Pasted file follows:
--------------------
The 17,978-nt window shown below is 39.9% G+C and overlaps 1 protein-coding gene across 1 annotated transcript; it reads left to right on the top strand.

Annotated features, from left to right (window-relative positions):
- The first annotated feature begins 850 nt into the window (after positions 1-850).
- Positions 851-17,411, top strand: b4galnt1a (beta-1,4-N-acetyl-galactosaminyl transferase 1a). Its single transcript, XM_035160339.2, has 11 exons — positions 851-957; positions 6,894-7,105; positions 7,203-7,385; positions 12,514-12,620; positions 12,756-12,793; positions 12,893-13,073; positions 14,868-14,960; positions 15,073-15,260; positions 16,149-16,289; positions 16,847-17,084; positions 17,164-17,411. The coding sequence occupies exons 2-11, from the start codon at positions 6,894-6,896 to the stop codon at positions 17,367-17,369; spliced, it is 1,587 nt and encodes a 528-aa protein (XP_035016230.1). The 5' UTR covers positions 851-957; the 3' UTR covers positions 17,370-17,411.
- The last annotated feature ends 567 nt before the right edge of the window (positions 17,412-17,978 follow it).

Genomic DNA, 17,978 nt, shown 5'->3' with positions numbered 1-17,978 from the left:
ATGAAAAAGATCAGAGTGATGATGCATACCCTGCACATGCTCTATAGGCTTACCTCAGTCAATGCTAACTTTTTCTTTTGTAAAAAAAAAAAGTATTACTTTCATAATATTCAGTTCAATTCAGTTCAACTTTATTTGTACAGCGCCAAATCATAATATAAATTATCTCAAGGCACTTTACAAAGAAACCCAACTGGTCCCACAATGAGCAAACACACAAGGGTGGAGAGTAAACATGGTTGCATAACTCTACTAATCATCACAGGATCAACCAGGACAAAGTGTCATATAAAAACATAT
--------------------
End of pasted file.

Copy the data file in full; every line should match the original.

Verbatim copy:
The 17,978-nt window shown below is 39.9% G+C and overlaps 1 protein-coding gene across 1 annotated transcript; it reads left to right on the top strand.

Annotated features, from left to right (window-relative positions):
- The first annotated feature begins 850 nt into the window (after positions 1-850).
- Positions 851-17,411, top strand: b4galnt1a (beta-1,4-N-acetyl-galactosaminyl transferase 1a). Its single transcript, XM_035160339.2, has 11 exons — positions 851-957; positions 6,894-7,105; positions 7,203-7,385; positions 12,514-12,620; positions 12,756-12,793; positions 12,893-13,073; positions 14,868-14,960; positions 15,073-15,260; positions 16,149-16,289; positions 16,847-17,084; positions 17,164-17,411. The coding sequence occupies exons 2-11, from the start codon at positions 6,894-6,896 to the stop codon at positions 17,367-17,369; spliced, it is 1,587 nt and encodes a 528-aa protein (XP_035016230.1). The 5' UTR covers positions 851-957; the 3' UTR covers positions 17,370-17,411.
- The last annotated feature ends 567 nt before the right edge of the window (positions 17,412-17,978 follow it).

Genomic DNA, 17,978 nt, shown 5'->3' with positions numbered 1-17,978 from the left:
ATGAAAAAGATCAGAGTGATGATGCATACCCTGCACATGCTCTATAGGCTTACCTCAGTCAATGCTAACTTTTTCTTTTGTAAAAAAAAAAAGTATTACTTTCATAATATTCAGTTCAATTCAGTTCAACTTTATTTGTACAGCGCCAAATCATAATATAAATTATCTCAAGGCACTTTACAAAGAAACCCAACTGGTCCCACAATGAGCAAACACACAAGGGTGGAGAGTAAACATGGTTGCATAACTCTACTAATCATCACAGGATCAACCAGGACAAAGTGTCATATAAAAACATAT